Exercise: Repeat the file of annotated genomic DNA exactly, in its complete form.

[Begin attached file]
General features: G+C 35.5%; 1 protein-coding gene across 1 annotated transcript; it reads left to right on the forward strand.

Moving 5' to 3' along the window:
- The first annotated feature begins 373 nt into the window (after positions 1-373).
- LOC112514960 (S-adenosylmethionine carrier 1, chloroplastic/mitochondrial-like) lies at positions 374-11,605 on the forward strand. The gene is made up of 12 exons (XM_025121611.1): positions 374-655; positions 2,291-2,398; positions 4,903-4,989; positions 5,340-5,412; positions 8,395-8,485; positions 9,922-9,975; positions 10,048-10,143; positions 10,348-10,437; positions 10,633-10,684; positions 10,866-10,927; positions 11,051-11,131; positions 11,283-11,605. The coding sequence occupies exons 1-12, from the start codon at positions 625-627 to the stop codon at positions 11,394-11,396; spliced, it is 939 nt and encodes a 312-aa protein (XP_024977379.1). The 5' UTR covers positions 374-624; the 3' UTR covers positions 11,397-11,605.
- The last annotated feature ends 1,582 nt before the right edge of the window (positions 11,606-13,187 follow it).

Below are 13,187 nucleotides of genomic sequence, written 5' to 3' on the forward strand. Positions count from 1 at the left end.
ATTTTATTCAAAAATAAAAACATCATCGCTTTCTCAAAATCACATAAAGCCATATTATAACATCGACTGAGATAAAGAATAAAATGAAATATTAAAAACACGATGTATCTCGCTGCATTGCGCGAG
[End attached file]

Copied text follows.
General features: G+C 35.5%; 1 protein-coding gene across 1 annotated transcript; it reads left to right on the forward strand.

Moving 5' to 3' along the window:
- The first annotated feature begins 373 nt into the window (after positions 1-373).
- LOC112514960 (S-adenosylmethionine carrier 1, chloroplastic/mitochondrial-like) lies at positions 374-11,605 on the forward strand. The gene is made up of 12 exons (XM_025121611.1): positions 374-655; positions 2,291-2,398; positions 4,903-4,989; positions 5,340-5,412; positions 8,395-8,485; positions 9,922-9,975; positions 10,048-10,143; positions 10,348-10,437; positions 10,633-10,684; positions 10,866-10,927; positions 11,051-11,131; positions 11,283-11,605. The coding sequence occupies exons 1-12, from the start codon at positions 625-627 to the stop codon at positions 11,394-11,396; spliced, it is 939 nt and encodes a 312-aa protein (XP_024977379.1). The 5' UTR covers positions 374-624; the 3' UTR covers positions 11,397-11,605.
- The last annotated feature ends 1,582 nt before the right edge of the window (positions 11,606-13,187 follow it).

Below are 13,187 nucleotides of genomic sequence, written 5' to 3' on the forward strand. Positions count from 1 at the left end.
ATTTTATTCAAAAATAAAAACATCATCGCTTTCTCAAAATCACATAAAGCCATATTATAACATCGACTGAGATAAAGAATAAAATGAAATATTAAAAACACGATGTATCTCGCTGCATTGCGCGAG